Made with in India
Singapore’s Shopee decides to abruptly shut India business
In a seemingly sudden decision, Singaporean e-commerce firm Shopee, part of the Sea group, is leaving the Indian market, mere months after it launched here, the company told employees in a town hall meeting.
“In view of global market uncertainties, we have decided to close our early-stage Shopee India initiative,” the Sea group said in a statement. “During this period of transition, we will focus on supporting our local seller and buyer communities and our local team to make the process as smooth as possible.”
Shopee is a low-cost e-commerce platform that launched in India in November 2021, after which it rapidly used a tried-and-tested strategy of deeply discounted products to expand in the Indian market. The firm’s app had over 20 million downloads as recently as January, according to one estimate by Sensor Tower.
It’s unclear how much advance warning employees had. Until recently, the app has been working as usual — even as this story is being written, sales continue, with the site advertising a sale on April 4. A review of posts on LinkedIn showed recent recruits to the company posting about joining weeks, if not days, ago.
One former employee put out a post on Monday warning recruits who had been messaging him for advice to hold their applications to join the company.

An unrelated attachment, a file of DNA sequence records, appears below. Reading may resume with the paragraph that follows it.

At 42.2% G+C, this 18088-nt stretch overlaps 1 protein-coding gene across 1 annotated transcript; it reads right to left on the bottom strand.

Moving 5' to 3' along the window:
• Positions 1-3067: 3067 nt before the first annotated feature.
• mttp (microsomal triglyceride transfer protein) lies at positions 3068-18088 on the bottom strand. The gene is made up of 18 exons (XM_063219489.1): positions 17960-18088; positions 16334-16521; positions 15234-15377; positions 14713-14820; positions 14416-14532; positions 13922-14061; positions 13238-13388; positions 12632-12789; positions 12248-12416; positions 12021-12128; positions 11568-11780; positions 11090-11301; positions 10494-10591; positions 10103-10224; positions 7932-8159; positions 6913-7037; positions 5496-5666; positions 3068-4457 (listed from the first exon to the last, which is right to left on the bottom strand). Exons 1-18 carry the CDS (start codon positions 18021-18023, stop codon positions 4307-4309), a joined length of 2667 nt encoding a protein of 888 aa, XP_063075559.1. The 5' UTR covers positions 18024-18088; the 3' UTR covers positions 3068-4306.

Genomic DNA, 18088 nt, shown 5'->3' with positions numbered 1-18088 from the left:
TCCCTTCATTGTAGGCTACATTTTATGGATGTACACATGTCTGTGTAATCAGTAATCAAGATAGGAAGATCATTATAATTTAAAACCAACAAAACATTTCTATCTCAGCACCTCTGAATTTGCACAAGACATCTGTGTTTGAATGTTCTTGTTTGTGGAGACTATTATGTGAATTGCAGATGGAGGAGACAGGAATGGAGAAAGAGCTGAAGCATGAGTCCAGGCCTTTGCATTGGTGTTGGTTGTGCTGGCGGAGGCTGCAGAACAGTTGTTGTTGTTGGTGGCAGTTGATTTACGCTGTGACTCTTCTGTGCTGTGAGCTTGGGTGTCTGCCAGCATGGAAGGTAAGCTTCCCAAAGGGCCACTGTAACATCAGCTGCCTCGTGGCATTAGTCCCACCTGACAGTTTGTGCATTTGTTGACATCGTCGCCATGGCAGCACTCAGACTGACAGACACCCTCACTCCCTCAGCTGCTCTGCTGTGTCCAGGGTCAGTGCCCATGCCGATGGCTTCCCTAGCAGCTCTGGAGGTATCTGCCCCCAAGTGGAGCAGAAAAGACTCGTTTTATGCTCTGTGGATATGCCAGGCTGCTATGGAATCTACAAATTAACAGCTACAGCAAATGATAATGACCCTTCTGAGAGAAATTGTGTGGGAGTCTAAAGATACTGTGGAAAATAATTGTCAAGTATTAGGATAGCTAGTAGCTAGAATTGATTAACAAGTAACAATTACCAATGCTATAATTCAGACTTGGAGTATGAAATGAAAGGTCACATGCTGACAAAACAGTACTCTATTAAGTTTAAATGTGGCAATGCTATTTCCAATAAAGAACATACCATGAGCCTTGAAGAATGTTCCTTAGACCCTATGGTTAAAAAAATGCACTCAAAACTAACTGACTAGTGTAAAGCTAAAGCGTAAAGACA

It’s also unclear if government pressure behind the scenes was involved in Shopee’s decision, or if this was purely a business decision driven by the so-called “global market uncertainties” cited by the company.
The Confederation of All India Traders, a brick-and-mortar lobbying group close to the government, had demanded that Shopee be banned from India due to its ties to China (Tencent holds a minority stake, and the company’s founder was born in Tianjin).
Praveen Khandelwal, CAIT’s Secretary-General, celebrated the company’s withdrawal on Twitter, saying that “All companies violating Sovereign Indian laws and breaching data privacy shall meet the same fate.”
The Sea group’s wildly popular game Free Fire was banned in India last month as a part of an occasional anti-China outburst by the Ministry of Electronics and Information Technology; this could be a signal that the government was willing to treat the Sea group’s companies as Chinese.
Free Fire’s publisher Garena put out a brief statement at that time making no reference to the ban saying it would look into the issue.
China’s foreign minister Wang Yi visited India in an unexpected meeting, but external affairs minister S Jaishankar said that relations with China would not be “normal” as long as the standoff at the disputed border continued, where Beijing has reportedly pushed into Indian-controlled territory, would end.